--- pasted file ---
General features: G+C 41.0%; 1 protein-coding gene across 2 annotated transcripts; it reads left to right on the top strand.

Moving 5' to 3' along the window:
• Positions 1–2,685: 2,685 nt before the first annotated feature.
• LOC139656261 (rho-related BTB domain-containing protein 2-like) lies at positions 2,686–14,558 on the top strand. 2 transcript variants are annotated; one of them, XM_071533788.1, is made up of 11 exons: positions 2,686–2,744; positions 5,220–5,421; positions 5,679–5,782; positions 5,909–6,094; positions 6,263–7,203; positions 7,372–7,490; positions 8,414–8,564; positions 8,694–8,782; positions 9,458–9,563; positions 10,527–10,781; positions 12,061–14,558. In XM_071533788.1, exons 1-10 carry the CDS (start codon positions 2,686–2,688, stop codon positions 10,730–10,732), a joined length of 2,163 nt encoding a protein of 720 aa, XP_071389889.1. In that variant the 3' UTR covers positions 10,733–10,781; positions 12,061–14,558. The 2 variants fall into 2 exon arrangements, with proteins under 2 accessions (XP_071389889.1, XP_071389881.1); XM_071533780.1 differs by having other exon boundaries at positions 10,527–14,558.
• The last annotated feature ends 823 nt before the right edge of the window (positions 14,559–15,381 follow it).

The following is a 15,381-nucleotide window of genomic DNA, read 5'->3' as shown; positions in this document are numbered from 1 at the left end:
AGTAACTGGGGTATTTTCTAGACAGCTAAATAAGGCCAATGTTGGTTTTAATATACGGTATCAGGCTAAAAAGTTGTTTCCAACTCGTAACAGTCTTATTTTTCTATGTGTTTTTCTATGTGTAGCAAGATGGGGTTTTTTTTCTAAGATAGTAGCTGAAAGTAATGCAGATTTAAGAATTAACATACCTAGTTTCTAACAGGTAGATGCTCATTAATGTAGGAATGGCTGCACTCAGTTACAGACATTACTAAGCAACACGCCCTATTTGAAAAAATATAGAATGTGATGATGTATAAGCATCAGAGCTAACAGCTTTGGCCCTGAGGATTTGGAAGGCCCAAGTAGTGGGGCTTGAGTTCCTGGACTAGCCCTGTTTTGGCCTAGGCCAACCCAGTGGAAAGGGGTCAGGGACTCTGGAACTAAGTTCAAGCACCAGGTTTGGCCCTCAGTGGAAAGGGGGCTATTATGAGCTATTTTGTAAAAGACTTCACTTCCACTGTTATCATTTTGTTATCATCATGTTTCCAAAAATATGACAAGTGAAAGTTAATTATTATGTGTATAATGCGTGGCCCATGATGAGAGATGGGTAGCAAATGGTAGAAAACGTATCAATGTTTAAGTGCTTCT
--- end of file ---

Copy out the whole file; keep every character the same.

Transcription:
General features: G+C 41.0%; 1 protein-coding gene across 2 annotated transcripts; it reads left to right on the top strand.

Moving 5' to 3' along the window:
• Positions 1–2,685: 2,685 nt before the first annotated feature.
• LOC139656261 (rho-related BTB domain-containing protein 2-like) lies at positions 2,686–14,558 on the top strand. 2 transcript variants are annotated; one of them, XM_071533788.1, is made up of 11 exons: positions 2,686–2,744; positions 5,220–5,421; positions 5,679–5,782; positions 5,909–6,094; positions 6,263–7,203; positions 7,372–7,490; positions 8,414–8,564; positions 8,694–8,782; positions 9,458–9,563; positions 10,527–10,781; positions 12,061–14,558. In XM_071533788.1, exons 1-10 carry the CDS (start codon positions 2,686–2,688, stop codon positions 10,730–10,732), a joined length of 2,163 nt encoding a protein of 720 aa, XP_071389889.1. In that variant the 3' UTR covers positions 10,733–10,781; positions 12,061–14,558. The 2 variants fall into 2 exon arrangements, with proteins under 2 accessions (XP_071389889.1, XP_071389881.1); XM_071533780.1 differs by having other exon boundaries at positions 10,527–14,558.
• The last annotated feature ends 823 nt before the right edge of the window (positions 14,559–15,381 follow it).

The following is a 15,381-nucleotide window of genomic DNA, read 5'->3' as shown; positions in this document are numbered from 1 at the left end:
AGTAACTGGGGTATTTTCTAGACAGCTAAATAAGGCCAATGTTGGTTTTAATATACGGTATCAGGCTAAAAAGTTGTTTCCAACTCGTAACAGTCTTATTTTTCTATGTGTTTTTCTATGTGTAGCAAGATGGGGTTTTTTTTCTAAGATAGTAGCTGAAAGTAATGCAGATTTAAGAATTAACATACCTAGTTTCTAACAGGTAGATGCTCATTAATGTAGGAATGGCTGCACTCAGTTACAGACATTACTAAGCAACACGCCCTATTTGAAAAAATATAGAATGTGATGATGTATAAGCATCAGAGCTAACAGCTTTGGCCCTGAGGATTTGGAAGGCCCAAGTAGTGGGGCTTGAGTTCCTGGACTAGCCCTGTTTTGGCCTAGGCCAACCCAGTGGAAAGGGGTCAGGGACTCTGGAACTAAGTTCAAGCACCAGGTTTGGCCCTCAGTGGAAAGGGGGCTATTATGAGCTATTTTGTAAAAGACTTCACTTCCACTGTTATCATTTTGTTATCATCATGTTTCCAAAAATATGACAAGTGAAAGTTAATTATTATGTGTATAATGCGTGGCCCATGATGAGAGATGGGTAGCAAATGGTAGAAAACGTATCAATGTTTAAGTGCTTCT